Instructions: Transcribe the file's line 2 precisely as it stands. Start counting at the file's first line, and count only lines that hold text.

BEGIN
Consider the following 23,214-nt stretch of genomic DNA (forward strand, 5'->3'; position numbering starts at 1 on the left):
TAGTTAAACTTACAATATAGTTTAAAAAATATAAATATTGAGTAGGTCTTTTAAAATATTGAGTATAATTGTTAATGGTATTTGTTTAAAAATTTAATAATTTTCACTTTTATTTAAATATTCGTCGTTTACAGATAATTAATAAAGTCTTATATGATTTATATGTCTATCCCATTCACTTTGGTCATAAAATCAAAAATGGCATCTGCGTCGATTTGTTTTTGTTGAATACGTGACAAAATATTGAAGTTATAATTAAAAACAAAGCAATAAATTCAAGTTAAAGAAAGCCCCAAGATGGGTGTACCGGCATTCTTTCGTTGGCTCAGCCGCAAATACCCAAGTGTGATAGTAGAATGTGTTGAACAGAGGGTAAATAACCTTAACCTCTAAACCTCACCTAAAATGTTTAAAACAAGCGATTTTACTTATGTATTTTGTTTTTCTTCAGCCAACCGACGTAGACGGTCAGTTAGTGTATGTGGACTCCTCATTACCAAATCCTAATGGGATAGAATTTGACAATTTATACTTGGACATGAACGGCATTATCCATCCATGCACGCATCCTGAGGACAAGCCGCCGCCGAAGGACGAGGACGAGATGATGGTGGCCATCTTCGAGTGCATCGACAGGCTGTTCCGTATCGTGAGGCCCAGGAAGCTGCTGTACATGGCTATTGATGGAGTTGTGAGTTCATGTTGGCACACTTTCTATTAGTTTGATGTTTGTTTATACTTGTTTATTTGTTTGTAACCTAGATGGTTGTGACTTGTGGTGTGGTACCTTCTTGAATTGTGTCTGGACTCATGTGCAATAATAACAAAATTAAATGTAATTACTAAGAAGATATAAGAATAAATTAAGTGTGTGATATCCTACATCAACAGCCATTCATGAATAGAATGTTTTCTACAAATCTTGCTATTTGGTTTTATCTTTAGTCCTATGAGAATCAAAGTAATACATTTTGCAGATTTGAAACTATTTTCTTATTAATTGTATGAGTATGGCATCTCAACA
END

TAGTTAAACTTACAATATAGTTTAAAAAATATAAATATTGAGTAGGTCTTTTAAAATATTGAGTATAATTGTTAATGGTATTTGTTTAAAAATTTAATAATTTTCACTTTTATTTAAATATTCGTCGTTTACAGATAATTAATAAAGTCTTATATGATTTATATGTCTATCCCATTCACTTTGGTCATAAAATCAAAAATGGCATCTGCGTCGATTTGTTTTTGTTGAATACGTGACAAAATATTGAAGTTATAATTAAAAACAAAGCAATAAATTCAAGTTAAAGAAAGCCCCAAGATGGGTGTACCGGCATTCTTTCGTTGGCTCAGCCGCAAATACCCAAGTGTGATAGTAGAATGTGTTGAACAGAGGGTAAATAACCTTAACCTCTAAACCTCACCTAAAATGTTTAAAACAAGCGATTTTACTTATGTATTTTGTTTTTCTTCAGCCAACCGACGTAGACGGTCAGTTAGTGTATGTGGACTCCTCATTACCAAATCCTAATGGGATAGAATTTGACAATTTATACTTGGACATGAACGGCATTATCCATCCATGCACGCATCCTGAGGACAAGCCGCCGCCGAAGGACGAGGACGAGATGATGGTGGCCATCTTCGAGTGCATCGACAGGCTGTTCCGTATCGTGAGGCCCAGGAAGCTGCTGTACATGGCTATTGATGGAGTTGTGAGTTCATGTTGGCACACTTTCTATTAGTTTGATGTTTGTTTATACTTGTTTATTTGTTTGTAACCTAGATGGTTGTGACTTGTGGTGTGGTACCTTCTTGAATTGTGTCTGGACTCATGTGCAATAATAACAAAATTAAATGTAATTACTAAGAAGATATAAGAATAAATTAAGTGTGTGATATCCTACATCAACAGCCATTCATGAATAGAATGTTTTCTACAAATCTTGCTATTTGGTTTTATCTTTAGTCCTATGAGAATCAAAGTAATACATTTTGCAGATTTGAAACTATTTTCTTATTAATTGTATGAGTATGGCATCTCAACA